Alfred M. Rivas, 79, who was a journeyman printer at The Washington Post for 10 years before retiring in 1976, died Monday at Georgetown University Hospital. He had cancer.
Mr. Rivas was a native of Sausalito, Calif. He served as an infantry sergeant with the Army in France during World War I. He was wounded in battle and received the Purple Heart.
He attended the University of Chicago and worked in Chicago-area steel mills during the night in order to support himself.
Mr. Rivas worked as a printer in St. Louis from 1930 to 1937, then started his own printing firm in Philadelphia. He went to work in the composing room of the Salisbury, Md., Times in 1950, an six years later became an advertising mark-up man with the Sunpapers in Baltimore.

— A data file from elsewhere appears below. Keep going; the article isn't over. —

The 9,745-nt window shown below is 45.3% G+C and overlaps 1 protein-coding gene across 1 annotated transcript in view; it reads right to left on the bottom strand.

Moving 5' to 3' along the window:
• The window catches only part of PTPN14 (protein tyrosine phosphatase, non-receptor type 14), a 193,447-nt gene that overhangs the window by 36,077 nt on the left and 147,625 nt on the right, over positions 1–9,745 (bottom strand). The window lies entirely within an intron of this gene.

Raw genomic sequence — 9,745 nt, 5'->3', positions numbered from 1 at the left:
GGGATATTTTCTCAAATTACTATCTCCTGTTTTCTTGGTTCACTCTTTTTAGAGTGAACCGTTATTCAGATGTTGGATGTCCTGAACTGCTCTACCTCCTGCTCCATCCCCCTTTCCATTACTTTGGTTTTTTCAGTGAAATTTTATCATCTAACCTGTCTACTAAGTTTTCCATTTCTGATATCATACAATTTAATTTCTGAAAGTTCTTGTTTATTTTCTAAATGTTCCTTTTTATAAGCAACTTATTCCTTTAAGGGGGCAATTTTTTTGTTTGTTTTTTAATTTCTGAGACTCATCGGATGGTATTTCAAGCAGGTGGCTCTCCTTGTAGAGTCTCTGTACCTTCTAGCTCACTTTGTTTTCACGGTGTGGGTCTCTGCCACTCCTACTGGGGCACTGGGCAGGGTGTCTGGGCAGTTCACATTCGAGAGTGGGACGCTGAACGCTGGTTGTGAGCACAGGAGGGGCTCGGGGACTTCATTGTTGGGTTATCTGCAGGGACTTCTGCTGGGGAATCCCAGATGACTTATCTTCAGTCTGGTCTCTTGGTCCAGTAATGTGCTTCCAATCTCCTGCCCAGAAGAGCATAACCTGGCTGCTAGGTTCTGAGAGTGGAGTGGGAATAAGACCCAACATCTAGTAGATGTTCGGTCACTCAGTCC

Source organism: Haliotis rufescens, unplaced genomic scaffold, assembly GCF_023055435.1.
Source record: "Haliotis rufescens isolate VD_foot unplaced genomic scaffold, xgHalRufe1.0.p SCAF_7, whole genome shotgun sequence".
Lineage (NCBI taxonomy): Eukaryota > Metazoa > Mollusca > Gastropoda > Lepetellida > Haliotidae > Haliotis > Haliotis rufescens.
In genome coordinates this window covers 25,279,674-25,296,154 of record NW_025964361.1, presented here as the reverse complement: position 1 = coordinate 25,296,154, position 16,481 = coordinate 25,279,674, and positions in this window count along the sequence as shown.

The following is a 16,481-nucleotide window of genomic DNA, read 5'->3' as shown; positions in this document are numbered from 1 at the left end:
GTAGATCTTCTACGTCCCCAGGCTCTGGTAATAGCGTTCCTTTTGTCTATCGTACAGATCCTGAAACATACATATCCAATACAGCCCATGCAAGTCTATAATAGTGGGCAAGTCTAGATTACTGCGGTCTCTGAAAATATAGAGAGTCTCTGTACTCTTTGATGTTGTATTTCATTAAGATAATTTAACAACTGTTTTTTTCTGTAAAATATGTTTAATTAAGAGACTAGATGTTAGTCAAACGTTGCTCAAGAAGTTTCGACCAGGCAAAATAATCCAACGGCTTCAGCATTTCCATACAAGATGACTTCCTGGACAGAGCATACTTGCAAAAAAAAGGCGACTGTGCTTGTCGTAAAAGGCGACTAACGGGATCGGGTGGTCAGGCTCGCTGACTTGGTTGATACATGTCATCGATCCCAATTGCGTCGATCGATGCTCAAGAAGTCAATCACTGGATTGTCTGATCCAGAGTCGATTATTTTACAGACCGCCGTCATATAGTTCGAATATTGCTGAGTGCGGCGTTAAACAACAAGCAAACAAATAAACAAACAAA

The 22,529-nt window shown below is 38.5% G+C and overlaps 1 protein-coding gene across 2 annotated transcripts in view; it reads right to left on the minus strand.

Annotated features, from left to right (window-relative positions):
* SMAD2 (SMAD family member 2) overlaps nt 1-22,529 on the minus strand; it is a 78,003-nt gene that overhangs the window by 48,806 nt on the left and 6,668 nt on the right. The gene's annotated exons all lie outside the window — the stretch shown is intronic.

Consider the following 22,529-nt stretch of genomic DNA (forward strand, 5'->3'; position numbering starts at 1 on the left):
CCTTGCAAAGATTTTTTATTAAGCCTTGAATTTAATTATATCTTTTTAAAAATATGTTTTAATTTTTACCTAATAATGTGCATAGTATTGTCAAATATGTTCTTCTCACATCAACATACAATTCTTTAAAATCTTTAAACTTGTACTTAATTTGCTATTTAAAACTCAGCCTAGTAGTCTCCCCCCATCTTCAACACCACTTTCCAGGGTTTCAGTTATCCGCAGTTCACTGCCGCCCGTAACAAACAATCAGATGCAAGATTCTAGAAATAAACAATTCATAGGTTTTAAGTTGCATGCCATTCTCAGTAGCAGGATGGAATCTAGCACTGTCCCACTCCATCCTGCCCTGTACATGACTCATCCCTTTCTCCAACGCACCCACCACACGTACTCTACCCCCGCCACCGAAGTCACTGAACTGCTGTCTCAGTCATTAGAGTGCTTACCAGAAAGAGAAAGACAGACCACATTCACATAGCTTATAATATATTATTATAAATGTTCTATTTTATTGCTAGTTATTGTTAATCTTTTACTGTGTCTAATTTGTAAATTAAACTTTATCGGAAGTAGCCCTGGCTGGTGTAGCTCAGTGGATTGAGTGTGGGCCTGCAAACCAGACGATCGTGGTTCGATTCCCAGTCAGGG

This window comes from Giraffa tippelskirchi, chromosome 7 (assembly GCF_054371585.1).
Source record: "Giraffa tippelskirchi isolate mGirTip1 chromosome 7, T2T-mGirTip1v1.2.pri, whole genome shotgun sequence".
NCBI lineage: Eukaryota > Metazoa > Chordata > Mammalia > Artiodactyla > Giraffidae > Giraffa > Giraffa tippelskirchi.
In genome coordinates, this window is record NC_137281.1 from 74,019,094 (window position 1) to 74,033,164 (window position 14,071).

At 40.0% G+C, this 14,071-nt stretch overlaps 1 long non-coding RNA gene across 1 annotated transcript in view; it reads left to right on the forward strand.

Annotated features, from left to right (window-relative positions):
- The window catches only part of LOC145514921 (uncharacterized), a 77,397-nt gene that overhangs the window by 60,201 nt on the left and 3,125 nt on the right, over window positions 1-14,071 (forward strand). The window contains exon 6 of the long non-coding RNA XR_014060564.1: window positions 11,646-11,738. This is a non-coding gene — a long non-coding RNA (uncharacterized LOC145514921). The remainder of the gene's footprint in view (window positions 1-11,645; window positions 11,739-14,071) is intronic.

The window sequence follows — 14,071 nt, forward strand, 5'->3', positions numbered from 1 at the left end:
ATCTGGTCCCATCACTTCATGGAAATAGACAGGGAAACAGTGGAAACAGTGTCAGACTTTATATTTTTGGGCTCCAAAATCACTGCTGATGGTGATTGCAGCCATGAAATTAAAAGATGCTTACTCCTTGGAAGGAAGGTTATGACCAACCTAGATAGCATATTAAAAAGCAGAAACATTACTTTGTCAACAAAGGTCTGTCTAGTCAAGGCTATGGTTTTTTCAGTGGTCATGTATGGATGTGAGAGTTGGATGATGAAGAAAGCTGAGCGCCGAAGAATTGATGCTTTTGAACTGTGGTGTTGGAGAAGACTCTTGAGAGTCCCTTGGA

Mr. Rivas joined The Washington Post in January 1966. He also gave a series of lectures on typography and printing at the University of Mexico in the early 1970s.
His wife, the former Mary Haislup, died in December 1978. His survivors include three sons, retired Air Force master sergeant Bernard T., of Newport News and Philadelphia, Robert, of Baltimore, and Air Force Technical Sergeant Alfredo T., of Andrews Air Force Base; a daughter, Nancy Rivas Bach of Glencoe, Ill., and nine grandchildren.